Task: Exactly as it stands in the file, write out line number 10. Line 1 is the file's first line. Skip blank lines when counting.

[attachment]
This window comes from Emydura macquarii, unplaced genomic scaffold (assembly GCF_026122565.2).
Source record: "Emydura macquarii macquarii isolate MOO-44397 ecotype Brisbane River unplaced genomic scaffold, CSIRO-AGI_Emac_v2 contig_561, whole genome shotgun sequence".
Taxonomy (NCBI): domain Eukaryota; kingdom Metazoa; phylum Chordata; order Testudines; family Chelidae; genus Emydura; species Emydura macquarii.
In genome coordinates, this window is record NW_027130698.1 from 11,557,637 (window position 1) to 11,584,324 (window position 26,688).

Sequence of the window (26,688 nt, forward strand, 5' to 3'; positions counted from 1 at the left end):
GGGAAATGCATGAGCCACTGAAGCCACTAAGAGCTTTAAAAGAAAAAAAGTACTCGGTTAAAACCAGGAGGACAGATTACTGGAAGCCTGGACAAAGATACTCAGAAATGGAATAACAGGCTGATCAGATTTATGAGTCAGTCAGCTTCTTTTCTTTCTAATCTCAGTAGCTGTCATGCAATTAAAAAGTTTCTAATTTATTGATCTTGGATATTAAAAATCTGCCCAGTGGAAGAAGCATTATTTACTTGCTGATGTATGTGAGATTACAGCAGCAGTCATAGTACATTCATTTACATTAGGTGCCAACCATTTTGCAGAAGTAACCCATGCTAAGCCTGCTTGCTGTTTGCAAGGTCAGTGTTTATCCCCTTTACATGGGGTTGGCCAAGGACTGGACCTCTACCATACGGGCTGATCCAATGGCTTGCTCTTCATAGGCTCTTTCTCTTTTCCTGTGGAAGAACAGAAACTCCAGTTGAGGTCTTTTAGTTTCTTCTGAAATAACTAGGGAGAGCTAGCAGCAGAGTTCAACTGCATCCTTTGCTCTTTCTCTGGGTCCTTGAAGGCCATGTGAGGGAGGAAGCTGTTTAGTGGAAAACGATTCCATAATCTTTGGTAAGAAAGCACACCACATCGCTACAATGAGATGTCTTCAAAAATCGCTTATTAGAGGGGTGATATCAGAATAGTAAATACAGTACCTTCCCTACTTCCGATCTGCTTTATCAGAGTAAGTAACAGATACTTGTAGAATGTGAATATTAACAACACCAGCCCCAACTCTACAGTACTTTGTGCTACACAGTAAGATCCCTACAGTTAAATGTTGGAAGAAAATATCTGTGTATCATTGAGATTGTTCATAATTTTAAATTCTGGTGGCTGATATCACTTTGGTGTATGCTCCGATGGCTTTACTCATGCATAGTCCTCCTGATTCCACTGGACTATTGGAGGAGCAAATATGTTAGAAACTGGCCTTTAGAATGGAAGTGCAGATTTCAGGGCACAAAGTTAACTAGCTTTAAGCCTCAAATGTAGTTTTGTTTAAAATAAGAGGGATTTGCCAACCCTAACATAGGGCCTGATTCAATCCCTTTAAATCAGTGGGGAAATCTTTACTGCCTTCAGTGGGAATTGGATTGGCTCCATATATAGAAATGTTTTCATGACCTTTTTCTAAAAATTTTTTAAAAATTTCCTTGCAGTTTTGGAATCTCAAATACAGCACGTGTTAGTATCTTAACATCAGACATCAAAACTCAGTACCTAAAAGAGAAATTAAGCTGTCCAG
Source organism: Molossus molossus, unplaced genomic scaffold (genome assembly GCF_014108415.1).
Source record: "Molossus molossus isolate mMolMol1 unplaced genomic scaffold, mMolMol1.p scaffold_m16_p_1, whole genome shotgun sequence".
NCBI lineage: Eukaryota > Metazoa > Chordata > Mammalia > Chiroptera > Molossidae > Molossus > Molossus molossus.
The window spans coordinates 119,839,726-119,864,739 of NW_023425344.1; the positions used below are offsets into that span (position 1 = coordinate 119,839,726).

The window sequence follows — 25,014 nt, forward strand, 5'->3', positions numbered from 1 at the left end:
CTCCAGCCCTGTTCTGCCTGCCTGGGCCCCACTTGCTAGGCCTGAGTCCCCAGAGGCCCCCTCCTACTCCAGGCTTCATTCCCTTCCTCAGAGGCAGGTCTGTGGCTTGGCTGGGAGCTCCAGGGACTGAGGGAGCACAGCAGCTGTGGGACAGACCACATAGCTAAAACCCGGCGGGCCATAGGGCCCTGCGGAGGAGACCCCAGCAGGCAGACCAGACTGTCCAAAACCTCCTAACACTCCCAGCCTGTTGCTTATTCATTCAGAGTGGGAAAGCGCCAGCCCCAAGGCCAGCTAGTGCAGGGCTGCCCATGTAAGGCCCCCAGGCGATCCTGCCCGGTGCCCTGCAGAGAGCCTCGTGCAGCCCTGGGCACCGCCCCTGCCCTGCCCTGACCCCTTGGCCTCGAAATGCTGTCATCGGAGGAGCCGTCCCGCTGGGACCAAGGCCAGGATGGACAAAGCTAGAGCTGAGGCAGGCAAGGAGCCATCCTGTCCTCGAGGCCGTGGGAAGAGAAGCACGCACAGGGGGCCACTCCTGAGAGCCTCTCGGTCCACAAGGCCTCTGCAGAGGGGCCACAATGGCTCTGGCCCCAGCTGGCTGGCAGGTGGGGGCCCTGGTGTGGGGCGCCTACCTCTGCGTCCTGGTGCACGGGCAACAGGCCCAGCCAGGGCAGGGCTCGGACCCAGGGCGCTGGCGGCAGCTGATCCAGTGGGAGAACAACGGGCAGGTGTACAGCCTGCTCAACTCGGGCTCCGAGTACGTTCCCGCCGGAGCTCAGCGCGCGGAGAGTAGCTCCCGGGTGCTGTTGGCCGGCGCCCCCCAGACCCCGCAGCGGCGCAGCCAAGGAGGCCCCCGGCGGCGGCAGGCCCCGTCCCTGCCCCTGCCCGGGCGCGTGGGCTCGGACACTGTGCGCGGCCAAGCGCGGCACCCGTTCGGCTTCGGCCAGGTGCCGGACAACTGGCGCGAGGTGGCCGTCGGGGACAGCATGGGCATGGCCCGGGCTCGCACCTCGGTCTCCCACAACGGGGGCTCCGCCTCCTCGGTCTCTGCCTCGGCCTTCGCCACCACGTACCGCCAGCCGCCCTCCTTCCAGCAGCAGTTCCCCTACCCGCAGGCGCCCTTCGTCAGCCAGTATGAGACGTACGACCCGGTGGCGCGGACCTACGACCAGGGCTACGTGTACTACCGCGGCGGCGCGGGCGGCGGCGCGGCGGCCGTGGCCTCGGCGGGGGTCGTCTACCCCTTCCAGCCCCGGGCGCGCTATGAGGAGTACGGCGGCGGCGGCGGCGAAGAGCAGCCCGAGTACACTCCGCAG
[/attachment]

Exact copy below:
The window spans coordinates 119,839,726-119,864,739 of NW_023425344.1; the positions used below are offsets into that span (position 1 = coordinate 119,839,726).